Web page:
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White Prism
white light, white heat
by: Dean Van Nguyen - December 2, 2013


Having arrived in New York as an aspiring audio engineer, Johanna Cranitch instead made a name for herself in the city’s broad indie pop scene under the guise Johanna and the Dusty Floor. Having recently repackaged herself as White Prism, the Australian is now investigating a long-standing interest in more electronic-based instrumentation, and has already cut has a cut one of the most accomplished releases within the genre to come out of NYC in recent memory with the project’s smooth, soulful self-titled debut EP.

Why did you decide to uproot to NYC? What was the city's appeal?

At the time, I was interested in becoming an audio engineer. My boyfriend at the time was an audio engineer, and obsessed with it, and if you wanted to date him, you had to date the studio essentially. So I was around it all the time and thought, ‘Gee, that would be something I could be good at’. We were talking one night about where I would learn to engineer and I said, ‘I’ve already lived in London been there, done that. What’s the next best thing? NYC’. And that was that.

You come from quite a musical background. Can you tell me about experiences growing up and how they’ve impacted your musical output as an adult?

I was, as my grandfather put it, ‘born out of the womb into song’. He was a jazz pianist in Hungary and encouraged my mother to enroll me in Kodály classes at an early age. It just snowballed from there. My earliest memory of feeling admiration was through him. I used to be fascinated by the movement in his long fingers when he played the notes. The way that made me feel was unlike anything else. I have been fortunate to have a lot of people in my life who have believed in me, nurtured me. My failed piano lessons eventually turned into singing lessons and music ‘hangs’ with my mentor Hugh Stouffer from the time I was 7 until I was 20. My ensemble teacher Jeremy Sawkins at University introduced me to Joni Mitchell, my Jazz harmony teacher Guy Strazzulo introduced me to new possibilities and thought patterns the list goes on and I am so lucky it does. All of these people helped shape my musical taste and ability. Without them, I wouldn’t have what I have.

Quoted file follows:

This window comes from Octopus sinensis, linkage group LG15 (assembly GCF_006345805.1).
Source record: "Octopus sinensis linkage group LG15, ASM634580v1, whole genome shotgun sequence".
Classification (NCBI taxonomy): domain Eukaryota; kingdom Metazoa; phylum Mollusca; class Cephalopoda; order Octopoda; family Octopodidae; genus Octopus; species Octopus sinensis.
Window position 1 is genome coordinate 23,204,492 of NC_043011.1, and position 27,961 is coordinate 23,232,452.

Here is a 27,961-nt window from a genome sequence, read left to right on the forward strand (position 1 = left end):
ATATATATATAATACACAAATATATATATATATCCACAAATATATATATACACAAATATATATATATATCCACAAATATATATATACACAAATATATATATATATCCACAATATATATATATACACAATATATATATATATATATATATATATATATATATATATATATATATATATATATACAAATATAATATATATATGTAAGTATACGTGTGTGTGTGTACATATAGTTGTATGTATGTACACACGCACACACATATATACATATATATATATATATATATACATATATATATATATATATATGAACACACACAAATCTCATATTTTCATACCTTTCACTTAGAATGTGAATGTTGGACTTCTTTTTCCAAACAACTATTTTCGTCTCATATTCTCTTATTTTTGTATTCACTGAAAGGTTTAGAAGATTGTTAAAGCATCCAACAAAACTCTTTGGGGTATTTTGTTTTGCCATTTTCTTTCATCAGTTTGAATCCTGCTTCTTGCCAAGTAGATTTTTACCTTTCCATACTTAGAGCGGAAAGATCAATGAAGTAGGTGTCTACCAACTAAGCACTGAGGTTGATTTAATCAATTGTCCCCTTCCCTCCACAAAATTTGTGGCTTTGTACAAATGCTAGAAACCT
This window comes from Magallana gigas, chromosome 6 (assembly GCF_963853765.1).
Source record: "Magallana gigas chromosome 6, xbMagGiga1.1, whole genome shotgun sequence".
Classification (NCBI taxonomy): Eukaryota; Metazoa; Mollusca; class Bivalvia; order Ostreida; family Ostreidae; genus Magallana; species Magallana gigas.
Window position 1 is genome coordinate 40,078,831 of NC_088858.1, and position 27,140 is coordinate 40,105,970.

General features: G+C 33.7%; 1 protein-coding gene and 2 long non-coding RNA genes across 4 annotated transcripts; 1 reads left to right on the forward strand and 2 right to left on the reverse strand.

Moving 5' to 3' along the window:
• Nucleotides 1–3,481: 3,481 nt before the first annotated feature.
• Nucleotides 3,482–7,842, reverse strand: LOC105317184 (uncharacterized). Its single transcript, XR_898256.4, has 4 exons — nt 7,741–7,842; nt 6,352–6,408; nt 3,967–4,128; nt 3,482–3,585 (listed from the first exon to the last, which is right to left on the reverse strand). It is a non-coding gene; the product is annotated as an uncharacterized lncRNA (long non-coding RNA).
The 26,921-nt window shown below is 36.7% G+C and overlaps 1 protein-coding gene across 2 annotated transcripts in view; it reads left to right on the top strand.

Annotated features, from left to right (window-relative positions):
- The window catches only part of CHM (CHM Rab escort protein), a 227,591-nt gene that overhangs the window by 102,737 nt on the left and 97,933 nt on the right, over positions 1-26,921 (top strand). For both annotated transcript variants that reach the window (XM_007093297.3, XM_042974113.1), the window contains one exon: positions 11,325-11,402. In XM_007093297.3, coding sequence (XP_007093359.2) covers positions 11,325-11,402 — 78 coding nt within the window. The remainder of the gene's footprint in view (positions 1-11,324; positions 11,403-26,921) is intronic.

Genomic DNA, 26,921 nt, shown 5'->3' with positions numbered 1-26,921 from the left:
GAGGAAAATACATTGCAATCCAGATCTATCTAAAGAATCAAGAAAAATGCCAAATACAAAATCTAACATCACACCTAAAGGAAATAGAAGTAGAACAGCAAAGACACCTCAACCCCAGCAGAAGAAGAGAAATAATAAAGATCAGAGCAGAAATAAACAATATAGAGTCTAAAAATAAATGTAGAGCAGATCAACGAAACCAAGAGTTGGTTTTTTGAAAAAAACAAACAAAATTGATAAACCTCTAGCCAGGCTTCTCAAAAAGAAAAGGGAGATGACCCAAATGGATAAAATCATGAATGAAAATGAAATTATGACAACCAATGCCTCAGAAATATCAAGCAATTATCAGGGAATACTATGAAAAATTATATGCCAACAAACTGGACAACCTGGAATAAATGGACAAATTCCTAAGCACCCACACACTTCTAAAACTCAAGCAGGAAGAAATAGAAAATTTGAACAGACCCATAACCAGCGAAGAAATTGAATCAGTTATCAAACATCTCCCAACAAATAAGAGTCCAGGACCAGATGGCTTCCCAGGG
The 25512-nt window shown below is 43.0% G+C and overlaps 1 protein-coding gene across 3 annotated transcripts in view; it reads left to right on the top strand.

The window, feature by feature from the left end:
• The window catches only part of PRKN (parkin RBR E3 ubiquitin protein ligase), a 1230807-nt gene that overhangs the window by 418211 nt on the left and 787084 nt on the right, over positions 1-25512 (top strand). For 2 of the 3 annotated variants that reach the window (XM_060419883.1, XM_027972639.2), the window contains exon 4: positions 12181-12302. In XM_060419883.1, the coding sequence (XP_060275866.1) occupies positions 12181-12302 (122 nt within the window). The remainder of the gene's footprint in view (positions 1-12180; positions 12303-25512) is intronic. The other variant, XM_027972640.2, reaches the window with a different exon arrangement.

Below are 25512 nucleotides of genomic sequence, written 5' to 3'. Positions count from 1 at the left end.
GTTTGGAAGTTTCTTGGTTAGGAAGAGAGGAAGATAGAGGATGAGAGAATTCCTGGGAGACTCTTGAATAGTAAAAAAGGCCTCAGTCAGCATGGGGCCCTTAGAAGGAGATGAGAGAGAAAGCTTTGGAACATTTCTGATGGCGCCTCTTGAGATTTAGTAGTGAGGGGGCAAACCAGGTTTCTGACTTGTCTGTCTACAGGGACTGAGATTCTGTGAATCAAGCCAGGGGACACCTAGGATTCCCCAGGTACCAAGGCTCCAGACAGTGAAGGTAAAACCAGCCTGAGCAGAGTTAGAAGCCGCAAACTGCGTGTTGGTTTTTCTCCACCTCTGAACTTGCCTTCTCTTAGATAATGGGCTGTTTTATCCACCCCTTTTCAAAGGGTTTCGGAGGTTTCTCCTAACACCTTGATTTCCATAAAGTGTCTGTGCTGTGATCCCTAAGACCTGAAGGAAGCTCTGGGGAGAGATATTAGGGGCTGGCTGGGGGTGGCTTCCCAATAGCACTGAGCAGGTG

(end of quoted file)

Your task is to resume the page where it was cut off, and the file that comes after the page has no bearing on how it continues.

“Lover's Dream” has quite a striking video. Where did the idea come from and was it tough to execute?

It was myself and the director just bouncing ideas off one another. I had no budget, so I was the one literally pouring the liquid on myself. That's why in most of the shots, you don't actually see me arms. It was really uncomfortable to do, but super fun.

Why do you feel you gravitated towards your electro-pop sound?

It was just a natural progression. I got really into Depeche Mode and other eighties bands like The Gist and it stemmed from there.

How did the EP come together? Did you enjoy the process?

The EP is part of a collection of 11 songs that I wrote while I was in Iceland for a week, on a break from touring with The Cranberries. It was magic. It all just poured out of me. It’s that country it does that to people.

What have you planned for the rest of the year?

I'm working on my catalogue, doing shows (including The Deli CMJ show), co-writes, and gearing up for a full-length record. I have a remix coming out this fall for my new single “Fool” which was remixed by a high profile producer/musician, and a new video for "Song 52" that I’m incredibly excited for everyone to see. 

" My boyfriend at the time was an audio engineer, and obsessed with it, and if you wanted to date him, you had to date the studio essentially. '

White Prism
"self-titled EP"

what it is

Sophisticated electro arrangements with soulful vocal deliveries, for those who like: Jessie Ware, Portishead, Papertwin.